Taking the Slagsta car ferry from the island of Lovön over to the mainland is a pleasant, if not bracing experience. The wind is biting and the rain persistent but this is February in Stockholm. Two hours previously it had been snowing. The bright yellow car ferry is one of a handful of small scale links between the islands that make up the city, which has surprisingly limited accessibility for a capital of such importance. "The Saltsjö-Mälarsnittet effectively cuts the city into two pieces," explains Johan Brantmark, project director at the Swedish Transport Administration (Trafikverket). "It is difficult to live on the north side and work on the south side because the commuting times are too long. We have one high capacity road crossing – the Essingeleden link but it is hugely congested. Whenever there is any sort of incident it is a nightmare," he says.

To provide much needed resilience to the city, which is growing at the rate of around 40,000 people per annum, Trafikverket will oversee construction of a new highway running from Skärholmen in the south up to Häggvik in the north.

Twin tunnels will host 18km of the link, which will be created using drill and blast through the hard granite bedrock. The total road length is 21km and of the 18km of tunnel 16.5km is a continuous section.

At SEK 28bn (USD 4.2bn) the project will not be cheap but a tunnelled approach was deemed vital to preserve the environmental heritage of the area.

The new road runs near a UNESCO World Heritage site – Drottningholm Palace, residence of King Carl Gustav of Sweden, situated on the picturesque Lovön island, in Lake Mälaren.

Running beneath the Lake, and ensuring that the tunnel avoids any potentially fractured rock means that at its deepest point it dives to 60m below ground level.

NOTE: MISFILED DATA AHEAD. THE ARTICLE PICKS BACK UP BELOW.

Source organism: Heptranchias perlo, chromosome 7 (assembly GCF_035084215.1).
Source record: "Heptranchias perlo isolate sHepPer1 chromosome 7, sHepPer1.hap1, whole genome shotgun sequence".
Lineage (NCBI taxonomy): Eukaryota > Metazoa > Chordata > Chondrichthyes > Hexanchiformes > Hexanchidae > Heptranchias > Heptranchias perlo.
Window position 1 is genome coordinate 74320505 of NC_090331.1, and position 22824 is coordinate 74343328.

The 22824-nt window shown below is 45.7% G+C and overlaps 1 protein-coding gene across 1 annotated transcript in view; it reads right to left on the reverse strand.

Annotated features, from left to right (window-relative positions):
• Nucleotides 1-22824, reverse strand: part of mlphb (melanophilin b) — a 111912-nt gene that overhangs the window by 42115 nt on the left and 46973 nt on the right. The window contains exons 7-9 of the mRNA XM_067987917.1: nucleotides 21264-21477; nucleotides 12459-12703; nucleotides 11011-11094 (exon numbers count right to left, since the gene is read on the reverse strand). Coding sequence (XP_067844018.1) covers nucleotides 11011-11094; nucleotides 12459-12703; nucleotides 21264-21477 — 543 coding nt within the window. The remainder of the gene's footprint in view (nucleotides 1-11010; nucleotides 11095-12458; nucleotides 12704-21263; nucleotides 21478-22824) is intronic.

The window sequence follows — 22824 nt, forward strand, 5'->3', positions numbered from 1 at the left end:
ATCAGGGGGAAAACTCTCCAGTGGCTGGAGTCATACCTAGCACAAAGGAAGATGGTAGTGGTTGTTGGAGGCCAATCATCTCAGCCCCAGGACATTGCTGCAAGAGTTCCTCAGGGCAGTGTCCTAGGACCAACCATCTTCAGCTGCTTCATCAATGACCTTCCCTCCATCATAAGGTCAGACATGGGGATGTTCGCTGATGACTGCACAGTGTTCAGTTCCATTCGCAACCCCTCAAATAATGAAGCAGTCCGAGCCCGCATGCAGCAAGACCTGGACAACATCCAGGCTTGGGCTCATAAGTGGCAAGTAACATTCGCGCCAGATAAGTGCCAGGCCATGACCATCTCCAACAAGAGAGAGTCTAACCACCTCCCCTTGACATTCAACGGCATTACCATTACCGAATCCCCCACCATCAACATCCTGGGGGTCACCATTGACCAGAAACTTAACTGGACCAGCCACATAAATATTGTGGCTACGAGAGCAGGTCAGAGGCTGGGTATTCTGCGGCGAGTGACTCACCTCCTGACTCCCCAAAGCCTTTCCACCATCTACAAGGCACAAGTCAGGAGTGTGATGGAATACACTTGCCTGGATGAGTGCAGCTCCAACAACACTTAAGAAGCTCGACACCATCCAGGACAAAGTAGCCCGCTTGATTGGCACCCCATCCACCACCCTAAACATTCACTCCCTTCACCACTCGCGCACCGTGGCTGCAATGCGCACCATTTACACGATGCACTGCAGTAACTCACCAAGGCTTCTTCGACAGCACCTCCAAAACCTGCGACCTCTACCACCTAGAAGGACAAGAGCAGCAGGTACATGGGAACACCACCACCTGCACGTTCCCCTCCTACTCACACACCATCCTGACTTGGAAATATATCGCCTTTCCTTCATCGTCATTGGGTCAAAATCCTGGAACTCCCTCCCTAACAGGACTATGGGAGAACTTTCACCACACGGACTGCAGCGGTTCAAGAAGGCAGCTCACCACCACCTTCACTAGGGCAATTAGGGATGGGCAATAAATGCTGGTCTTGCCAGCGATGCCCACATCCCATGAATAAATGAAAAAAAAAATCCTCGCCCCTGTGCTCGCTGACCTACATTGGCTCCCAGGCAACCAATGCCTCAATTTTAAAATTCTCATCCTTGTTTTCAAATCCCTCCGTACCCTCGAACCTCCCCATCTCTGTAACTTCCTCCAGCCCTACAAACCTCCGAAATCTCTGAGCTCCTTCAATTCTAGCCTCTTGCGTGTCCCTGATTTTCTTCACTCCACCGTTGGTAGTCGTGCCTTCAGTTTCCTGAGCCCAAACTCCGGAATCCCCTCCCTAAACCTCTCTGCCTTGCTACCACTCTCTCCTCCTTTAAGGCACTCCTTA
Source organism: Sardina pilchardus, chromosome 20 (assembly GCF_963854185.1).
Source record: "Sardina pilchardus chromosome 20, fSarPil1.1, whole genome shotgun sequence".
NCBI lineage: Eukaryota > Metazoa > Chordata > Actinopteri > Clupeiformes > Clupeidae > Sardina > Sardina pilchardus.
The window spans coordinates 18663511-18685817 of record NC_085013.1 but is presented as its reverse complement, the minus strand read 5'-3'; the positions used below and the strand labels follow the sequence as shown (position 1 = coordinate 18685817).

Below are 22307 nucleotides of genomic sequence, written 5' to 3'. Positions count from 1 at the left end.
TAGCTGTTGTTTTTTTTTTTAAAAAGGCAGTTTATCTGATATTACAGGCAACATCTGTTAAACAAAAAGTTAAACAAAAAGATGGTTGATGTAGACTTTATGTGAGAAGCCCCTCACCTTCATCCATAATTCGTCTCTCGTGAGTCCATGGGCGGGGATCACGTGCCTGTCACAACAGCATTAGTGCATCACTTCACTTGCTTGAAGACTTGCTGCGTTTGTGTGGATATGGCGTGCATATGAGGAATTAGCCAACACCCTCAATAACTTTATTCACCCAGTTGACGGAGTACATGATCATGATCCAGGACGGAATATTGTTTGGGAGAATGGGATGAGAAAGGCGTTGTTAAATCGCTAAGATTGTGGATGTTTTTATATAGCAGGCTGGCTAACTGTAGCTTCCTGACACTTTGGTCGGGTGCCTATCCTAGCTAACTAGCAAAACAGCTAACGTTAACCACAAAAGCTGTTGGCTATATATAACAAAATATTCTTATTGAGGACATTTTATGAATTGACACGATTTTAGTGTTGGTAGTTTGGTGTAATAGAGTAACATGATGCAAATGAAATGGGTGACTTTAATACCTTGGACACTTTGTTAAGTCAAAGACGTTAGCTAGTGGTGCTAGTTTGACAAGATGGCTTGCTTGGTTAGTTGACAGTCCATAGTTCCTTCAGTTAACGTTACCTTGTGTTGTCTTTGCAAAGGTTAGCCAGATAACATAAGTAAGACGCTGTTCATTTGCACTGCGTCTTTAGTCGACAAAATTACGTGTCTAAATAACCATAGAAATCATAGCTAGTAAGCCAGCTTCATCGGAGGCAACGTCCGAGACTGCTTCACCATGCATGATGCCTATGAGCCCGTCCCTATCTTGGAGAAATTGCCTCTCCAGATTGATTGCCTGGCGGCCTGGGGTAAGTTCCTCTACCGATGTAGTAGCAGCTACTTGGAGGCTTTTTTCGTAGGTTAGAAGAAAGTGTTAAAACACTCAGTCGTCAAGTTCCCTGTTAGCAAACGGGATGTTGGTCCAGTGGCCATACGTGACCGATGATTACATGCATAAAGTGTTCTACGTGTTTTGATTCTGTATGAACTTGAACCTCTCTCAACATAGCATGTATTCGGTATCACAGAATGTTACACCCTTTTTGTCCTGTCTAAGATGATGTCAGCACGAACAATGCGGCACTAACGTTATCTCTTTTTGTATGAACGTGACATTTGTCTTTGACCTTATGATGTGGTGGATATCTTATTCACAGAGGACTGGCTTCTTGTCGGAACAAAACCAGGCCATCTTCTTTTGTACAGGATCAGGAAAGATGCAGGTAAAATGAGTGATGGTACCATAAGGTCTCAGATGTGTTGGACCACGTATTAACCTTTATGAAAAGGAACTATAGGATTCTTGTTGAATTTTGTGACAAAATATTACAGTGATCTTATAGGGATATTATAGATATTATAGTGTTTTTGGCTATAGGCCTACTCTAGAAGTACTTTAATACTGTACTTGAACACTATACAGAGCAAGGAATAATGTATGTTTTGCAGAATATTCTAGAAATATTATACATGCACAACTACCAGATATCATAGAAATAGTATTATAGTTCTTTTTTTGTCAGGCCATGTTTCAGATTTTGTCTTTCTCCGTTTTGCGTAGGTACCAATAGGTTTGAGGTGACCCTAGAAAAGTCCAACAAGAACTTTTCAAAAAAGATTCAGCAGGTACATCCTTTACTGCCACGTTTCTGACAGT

"It was orignally planned as a three lane surface highway," says Brantmark. "Up until some years ago it was a tunnel that came out as a bridge across the straight in the northern part of Lovön, and then as part of the negotiation and planning process that bridge was taken away because of the visual impact that it would have and its intrusion into another natural reserve.

"So that made us decide to put it underground all the way," he explains. next steps

The next major step for the project is the final approval of the land acquisition plans expected in the summer. After this procurement will begin in earnest for some 50 contracts, using a mix of design and build and build only contracts. Contracts for two access tunnels at Skärholmen at the southern end of the link have already gone out to tender and prequalification is underway for two further packages. The biggest contracts to be tendered are the six build only packages for the tunnel and six design and build contracts for the major interchange points. Brantmark expects that in the next two years total value of contracts let will be USD 2.77bn. It is not surprising then that the organisation wants to see more international firms come into Sweden and Trafikverket has been hosting information sessions with contractors overseas. "We believe that the Swedish construction industry has lived life a little bit separate from Europe and from our perspective we see that as a problem. We welcome international competition and we are actively seeking that," says Brantmark.

Construction of the road tunnel will involve excavation of some 19 million tonnes of granite using drill and blast, a choice decided by the good quality rock and the dimensions of the three lane highway that is too wide and short for a TBM bore. "It is a permanently supported blasted tunnel but then we have an inner liner. We are putting in bolts and a 100mm shotcrete structure and PVC liner to make it absolutely watertight," says Brantmark.